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Elvis

First lung function test (PFT) showed slightly reduced capacity

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Well today I had my first official test on my lungs after being diagnosed with Limited Scleroderma.

 

My lung function test showed that I have slightly reduced lung capacity. The nurse wouldn't say much more than that really. He just said that the results would be sent back to the rheumatologist.

 

Now I am wondering what happens next?

 

I wish now I'd asked more questions!

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Caz,

 

With a "slightly reduced lung capacity" I wouldn't worry about it. If it's serious, I would hope your rheumatologist or pulmonologist would get you ASAP. So as far as what happens next - relax, enjoy life and hear what your rheumatologist has to say on your next visit. Start making that list of questions now so you'll have them when you go.

 

By the way, I always ask for a copy whenever I get a pulmonary function test. I've never had a technician refuse. So next time, be sure to ask. It never hurts.


Janey Willis

ISN Support Specialist

(Retired) ISN Assistant Webmaster

(Retired) ISN News Director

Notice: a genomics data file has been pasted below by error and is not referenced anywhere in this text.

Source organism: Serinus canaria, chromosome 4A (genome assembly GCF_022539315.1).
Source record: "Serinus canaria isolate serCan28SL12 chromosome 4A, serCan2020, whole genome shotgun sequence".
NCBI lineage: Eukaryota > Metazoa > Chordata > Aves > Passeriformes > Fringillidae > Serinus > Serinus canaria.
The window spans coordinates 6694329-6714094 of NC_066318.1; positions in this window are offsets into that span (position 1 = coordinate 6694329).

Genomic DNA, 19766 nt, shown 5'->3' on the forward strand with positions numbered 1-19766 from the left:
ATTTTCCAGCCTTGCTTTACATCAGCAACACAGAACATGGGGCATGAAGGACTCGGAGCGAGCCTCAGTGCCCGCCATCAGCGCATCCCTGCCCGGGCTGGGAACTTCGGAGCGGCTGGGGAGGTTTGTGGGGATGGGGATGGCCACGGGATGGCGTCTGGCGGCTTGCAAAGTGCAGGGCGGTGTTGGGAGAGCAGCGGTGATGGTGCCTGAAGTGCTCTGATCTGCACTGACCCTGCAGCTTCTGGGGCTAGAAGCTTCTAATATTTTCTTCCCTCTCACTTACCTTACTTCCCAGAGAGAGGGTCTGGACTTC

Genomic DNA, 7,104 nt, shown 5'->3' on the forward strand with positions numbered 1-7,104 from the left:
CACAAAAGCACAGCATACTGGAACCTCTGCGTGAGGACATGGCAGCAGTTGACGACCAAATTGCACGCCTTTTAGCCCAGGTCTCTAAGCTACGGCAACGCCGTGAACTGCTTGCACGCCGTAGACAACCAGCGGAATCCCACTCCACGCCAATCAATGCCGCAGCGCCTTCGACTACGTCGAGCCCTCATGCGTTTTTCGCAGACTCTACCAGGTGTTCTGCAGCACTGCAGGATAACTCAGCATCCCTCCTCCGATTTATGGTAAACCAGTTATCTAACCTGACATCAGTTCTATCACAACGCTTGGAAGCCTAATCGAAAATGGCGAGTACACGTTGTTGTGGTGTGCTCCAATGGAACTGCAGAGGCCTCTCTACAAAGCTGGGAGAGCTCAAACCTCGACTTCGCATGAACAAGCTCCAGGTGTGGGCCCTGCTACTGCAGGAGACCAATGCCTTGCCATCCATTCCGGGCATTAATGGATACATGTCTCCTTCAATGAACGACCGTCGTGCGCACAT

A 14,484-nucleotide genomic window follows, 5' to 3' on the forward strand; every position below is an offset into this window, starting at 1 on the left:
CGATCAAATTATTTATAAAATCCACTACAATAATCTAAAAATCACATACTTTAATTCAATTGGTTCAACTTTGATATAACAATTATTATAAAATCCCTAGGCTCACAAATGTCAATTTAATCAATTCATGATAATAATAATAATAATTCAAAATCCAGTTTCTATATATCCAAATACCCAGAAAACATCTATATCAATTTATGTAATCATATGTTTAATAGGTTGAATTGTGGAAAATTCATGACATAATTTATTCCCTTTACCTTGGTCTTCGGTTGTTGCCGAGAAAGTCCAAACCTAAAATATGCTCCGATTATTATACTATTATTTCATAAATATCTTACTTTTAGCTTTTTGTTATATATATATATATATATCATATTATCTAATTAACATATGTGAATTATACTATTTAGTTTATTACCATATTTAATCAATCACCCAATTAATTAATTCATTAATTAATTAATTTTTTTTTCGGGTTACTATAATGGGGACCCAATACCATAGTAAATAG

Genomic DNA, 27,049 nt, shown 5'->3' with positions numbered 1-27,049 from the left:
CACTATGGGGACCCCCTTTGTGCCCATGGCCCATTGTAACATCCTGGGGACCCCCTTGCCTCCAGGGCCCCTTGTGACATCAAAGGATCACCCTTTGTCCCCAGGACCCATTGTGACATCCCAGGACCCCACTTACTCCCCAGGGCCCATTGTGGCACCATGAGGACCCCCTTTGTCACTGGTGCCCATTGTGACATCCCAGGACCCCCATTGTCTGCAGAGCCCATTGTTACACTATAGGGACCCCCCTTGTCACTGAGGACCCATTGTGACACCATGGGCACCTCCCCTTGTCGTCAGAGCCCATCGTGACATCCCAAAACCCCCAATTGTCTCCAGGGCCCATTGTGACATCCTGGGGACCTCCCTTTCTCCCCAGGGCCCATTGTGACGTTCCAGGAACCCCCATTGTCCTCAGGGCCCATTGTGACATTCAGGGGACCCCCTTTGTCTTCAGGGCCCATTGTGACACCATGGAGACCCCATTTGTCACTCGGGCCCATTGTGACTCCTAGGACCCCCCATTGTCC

(Retired) ISN Technical Writer for Training Manuals

International Scleroderma Network (ISN)

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Thanks Janey for putting my mind at rest. Good idea though about the list cos it's so true that you always forget to ask about something!

 

Take care.

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Hi Caz,

 

I'm sorry you have Limited Scleroderma and that your lung function test showed slightly reduced capacity. I know how scary this stuff can be, when we are first trying to learn the difference between what's very serious and what's not.

 

The good news about lung capacity is that we are born with about 80 percent or more capacity than we actually need. So our lungs can survive a huge amount of dysfunction before we're ever in such serious shape that we require meds or oxygen. Usually it is the long term (over years) trends that our medical team is concerned about, much more so than any individual test. Odds are fairly good that they will just shrug off this test result, considering it to be your baseline.

 

So I'm two thumbs up on Janey's advice, to not worry about it. And I endorse her idea to relax and enjoy life, and I'm super happy that your mind is already at rest.


Warm Hugs,

 

Shelley Ensz

Founder and President

International Scleroderma Network (ISN)

Hotline and Donations: 1-800-564-7099

 

The most important thing in the world to know about scleroderma is sclero.org.

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